“I think it goes for any profession that you have to work hard. I don’t think there is any substitute for work. It might be smart, but if you are not really putting in a lot of effort and time, it’s not going to work,” he says.

Building Simplilearn

Simplilearn positions itself as an online bootcamp for digital economy skills. It is aimed at helping people acquire the skills they need to work in the digital economy. The startup claims to have helped over two million professionals and companies across more than 150 countries to get trained, acquire certifications, and upskill their employees.

Speaking about his entrepreneurial journey, Krishna revealed that he launched his first startup in 2000, which was later acquired in 2007 at a time when the startup ecosystem was not completely ready. Post his exit, Krishna started Simplilearn as a blog.

“I never had thought about like this will become a full-time business and it will become a company where we will raise funding because the last company we didn’t raise any money…Just the four of us co-founders did very well, made good money, and it was a good outcome. But I raised money for this because at that time, the startups ecosystem had started evolving,” he adds.

He explained that Simplilearn raised its first funding in 2012 from Vani Kola, Managing Director at Kalaari. 

“When I pitched to Vani, I was doing a monthly revenue of $100,000 while my cost was only $25,000, so there was absolutely no need for me to raise money. But she explained that easy businesses will be easier for others to replicate so I needed to raised funds to build differentiators and so on,” he says.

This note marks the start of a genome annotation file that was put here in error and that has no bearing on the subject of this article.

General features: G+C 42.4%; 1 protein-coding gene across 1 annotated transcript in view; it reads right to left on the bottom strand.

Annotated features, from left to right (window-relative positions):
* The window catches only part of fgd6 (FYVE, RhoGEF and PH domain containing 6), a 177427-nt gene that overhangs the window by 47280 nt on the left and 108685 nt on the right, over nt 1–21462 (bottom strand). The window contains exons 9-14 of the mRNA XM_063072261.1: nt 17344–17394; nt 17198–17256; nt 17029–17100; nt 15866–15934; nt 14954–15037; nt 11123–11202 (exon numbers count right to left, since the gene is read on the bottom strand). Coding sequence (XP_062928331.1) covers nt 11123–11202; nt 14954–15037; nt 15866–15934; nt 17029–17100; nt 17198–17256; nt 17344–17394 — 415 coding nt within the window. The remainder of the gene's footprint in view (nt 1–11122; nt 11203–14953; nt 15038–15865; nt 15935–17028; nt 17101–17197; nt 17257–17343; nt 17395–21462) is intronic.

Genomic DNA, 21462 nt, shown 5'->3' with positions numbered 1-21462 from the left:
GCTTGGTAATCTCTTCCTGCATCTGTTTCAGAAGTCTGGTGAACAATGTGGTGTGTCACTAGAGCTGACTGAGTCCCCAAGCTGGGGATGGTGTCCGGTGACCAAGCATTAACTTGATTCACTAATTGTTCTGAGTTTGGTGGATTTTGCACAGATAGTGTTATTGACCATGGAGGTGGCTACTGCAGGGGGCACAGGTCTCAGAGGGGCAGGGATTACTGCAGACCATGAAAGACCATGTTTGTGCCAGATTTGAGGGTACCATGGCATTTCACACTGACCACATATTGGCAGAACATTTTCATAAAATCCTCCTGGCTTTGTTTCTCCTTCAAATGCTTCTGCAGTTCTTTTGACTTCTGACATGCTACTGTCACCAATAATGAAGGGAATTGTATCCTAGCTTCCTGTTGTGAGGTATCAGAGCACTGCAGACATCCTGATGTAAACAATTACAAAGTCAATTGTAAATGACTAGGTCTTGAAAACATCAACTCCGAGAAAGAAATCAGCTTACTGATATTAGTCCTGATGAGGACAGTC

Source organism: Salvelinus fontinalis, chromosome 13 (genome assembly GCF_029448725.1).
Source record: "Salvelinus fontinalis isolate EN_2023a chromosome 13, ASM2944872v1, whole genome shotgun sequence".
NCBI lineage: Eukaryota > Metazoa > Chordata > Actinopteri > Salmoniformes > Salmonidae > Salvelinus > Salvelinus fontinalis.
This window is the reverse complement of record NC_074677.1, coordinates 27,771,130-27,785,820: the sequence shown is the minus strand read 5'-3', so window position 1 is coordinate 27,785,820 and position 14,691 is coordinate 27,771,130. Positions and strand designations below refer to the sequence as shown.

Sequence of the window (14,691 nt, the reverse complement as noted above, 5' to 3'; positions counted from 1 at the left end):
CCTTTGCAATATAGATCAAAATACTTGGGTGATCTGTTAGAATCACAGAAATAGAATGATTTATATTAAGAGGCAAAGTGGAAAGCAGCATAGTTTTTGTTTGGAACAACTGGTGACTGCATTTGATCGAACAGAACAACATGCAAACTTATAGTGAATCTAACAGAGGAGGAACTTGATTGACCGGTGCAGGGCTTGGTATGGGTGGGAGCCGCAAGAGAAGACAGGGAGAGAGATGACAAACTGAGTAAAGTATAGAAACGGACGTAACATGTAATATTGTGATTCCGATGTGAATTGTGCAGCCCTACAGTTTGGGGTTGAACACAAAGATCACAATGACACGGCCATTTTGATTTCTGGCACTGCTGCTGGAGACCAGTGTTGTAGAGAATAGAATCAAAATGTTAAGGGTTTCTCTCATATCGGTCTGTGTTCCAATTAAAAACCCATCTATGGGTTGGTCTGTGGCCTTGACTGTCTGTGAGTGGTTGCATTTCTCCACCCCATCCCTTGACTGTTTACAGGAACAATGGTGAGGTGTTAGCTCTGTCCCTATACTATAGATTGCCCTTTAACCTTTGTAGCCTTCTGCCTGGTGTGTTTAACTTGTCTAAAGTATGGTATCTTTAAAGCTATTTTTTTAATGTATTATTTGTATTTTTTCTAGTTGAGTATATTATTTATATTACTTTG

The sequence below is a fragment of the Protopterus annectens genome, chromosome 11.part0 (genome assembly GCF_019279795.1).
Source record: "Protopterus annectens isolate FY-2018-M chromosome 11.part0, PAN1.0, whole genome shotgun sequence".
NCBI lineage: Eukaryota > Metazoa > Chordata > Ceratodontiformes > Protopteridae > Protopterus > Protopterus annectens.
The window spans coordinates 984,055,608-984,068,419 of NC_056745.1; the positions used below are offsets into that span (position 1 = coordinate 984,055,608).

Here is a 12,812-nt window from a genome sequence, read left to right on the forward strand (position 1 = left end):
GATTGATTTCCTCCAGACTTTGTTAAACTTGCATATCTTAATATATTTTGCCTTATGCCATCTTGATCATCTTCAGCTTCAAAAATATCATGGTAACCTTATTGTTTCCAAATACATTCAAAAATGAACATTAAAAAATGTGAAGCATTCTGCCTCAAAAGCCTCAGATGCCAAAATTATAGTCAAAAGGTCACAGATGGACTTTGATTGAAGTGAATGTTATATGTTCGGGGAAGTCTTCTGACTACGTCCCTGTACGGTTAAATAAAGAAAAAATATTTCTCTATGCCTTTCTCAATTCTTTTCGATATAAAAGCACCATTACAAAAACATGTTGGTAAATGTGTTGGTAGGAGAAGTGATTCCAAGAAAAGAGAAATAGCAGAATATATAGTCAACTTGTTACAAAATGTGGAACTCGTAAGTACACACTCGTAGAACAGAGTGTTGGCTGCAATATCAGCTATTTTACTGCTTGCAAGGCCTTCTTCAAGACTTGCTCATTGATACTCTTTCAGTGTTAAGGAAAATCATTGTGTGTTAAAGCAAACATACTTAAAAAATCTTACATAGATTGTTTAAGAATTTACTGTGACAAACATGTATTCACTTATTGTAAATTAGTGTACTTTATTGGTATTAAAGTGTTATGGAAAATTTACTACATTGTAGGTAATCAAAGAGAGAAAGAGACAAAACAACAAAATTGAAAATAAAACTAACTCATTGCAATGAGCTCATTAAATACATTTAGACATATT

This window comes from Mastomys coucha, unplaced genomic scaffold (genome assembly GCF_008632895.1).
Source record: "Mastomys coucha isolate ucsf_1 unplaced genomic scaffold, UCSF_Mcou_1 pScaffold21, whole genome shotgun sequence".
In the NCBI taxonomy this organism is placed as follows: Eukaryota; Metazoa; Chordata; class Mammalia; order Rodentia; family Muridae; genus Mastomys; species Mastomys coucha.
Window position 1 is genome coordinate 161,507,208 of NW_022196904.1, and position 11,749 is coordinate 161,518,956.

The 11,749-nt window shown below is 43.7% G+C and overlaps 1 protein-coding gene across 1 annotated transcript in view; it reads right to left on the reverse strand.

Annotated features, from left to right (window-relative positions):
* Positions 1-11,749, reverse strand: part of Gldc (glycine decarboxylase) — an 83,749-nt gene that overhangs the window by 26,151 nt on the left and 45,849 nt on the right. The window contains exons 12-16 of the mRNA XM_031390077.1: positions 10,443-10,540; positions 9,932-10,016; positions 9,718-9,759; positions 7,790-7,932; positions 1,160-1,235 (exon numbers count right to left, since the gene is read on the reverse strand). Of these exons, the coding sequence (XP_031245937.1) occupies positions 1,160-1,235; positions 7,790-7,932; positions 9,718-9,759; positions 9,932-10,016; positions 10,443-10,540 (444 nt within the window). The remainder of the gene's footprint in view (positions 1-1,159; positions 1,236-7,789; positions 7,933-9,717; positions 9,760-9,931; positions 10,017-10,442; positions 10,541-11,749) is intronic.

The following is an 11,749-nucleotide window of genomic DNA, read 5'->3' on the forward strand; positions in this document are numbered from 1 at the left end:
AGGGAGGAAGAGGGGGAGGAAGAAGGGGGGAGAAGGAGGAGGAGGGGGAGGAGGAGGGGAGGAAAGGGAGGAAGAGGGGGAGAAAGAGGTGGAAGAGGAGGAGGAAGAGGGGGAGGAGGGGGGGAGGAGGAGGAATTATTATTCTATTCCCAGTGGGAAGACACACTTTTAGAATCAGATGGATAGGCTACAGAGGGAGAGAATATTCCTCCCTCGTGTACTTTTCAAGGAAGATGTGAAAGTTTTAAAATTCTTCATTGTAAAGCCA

Simplilearn raised its first three rounds in quick succession, raising its second round from Helion Venture Partners in 2013, and from Mayfield Fund in 2014 and 2015.

However, in 2016, the company had to make a shift in the model. Simplilearn has ramped up its business – both online and offline, where it was conducting 500 offline classes across 100 cities over the world, along with its online model resulting in “chaos”.

“In 2016, we took this decision that we will completely exit offline and only focus on online. The net result was that 75 percent of our revenue was down. After that, it took us some time to build. So, when we started building from scratch, we got into building it so much that we didn’t think of raising money for the next three to four years. By 2018-19, we started getting a lot of offers to acquire 100 percent, mostly from outside India players. We also had an internal discussion with the investors, thinking about whether we should exit or not. Then COVID-19 came and obviously, things started accelerating,” he says.

Krishna Kumar, Founder and CEO, Simplilearn.

Business strategies and plans

Krishna reveals that he follows his philosophy of being calculative with finances:

“I can also tell you that this might not necessarily be the greatest strategy in the current time, like if I have to reflect back…a lot of entrepreneurs who have raised a lot of money are doing various things and are growing very well. So, it is not that they’re being very prudent on revenue or are being focused only on strategy. Maybe that strategy worked for us because of the environment in which we are operating,” he adds. 

He explains that the money that the startup has raised from Blackstone needs to be utilised the right way.

According to Krishna, a lot of the capital will be deployed for building new ideas, new business, expansion into new geographies, and building newer products

“The way we are thinking about it is that there is a business as usual that needs to run with the same fundamental focused approach. But we need to build new businesses, and new business requires investment. So, a lot of money will go into building new or newer ideas, new business, new geographies, newer products. So that’s where you’re going to look at investing that,” he adds.

Listen to the entire conversation here.